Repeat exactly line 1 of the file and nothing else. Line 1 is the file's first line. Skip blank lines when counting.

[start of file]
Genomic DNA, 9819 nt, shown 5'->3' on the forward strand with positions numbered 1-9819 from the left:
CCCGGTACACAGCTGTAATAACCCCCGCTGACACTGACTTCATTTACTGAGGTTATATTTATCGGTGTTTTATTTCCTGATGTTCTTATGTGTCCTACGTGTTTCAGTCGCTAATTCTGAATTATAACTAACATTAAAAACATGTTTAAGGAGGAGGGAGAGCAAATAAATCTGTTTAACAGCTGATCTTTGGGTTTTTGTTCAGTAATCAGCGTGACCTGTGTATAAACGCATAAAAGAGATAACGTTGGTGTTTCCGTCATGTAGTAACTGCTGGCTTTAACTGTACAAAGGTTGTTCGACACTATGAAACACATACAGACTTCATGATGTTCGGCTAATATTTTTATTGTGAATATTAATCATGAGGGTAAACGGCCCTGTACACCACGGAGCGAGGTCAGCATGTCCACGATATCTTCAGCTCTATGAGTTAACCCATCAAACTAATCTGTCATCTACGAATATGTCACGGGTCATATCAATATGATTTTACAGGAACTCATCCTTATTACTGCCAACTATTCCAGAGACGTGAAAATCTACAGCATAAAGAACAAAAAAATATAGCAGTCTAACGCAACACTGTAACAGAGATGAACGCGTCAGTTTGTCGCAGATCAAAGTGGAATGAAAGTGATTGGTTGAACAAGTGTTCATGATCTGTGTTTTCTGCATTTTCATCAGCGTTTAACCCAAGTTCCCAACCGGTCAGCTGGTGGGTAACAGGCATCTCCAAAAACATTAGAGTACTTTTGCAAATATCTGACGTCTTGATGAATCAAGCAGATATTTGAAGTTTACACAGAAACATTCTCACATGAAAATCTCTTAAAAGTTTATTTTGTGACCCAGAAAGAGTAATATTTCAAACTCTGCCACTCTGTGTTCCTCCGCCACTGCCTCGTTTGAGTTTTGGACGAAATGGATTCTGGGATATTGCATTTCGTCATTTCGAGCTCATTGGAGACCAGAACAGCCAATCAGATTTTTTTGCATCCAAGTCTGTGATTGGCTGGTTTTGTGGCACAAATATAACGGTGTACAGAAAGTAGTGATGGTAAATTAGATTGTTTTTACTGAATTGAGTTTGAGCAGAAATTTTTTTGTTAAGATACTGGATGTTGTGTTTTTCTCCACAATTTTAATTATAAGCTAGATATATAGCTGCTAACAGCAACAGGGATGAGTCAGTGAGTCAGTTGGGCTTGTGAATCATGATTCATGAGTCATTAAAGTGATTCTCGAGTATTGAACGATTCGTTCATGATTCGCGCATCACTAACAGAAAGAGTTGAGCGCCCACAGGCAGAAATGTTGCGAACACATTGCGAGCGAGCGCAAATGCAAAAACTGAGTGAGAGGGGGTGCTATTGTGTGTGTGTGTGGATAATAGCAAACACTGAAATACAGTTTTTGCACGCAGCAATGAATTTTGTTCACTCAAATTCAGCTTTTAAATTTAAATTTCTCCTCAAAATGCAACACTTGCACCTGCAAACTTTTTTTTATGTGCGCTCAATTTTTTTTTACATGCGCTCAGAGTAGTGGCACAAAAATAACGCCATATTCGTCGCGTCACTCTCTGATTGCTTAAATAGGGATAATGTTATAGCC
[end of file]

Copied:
Genomic DNA, 9819 nt, shown 5'->3' on the forward strand with positions numbered 1-9819 from the left: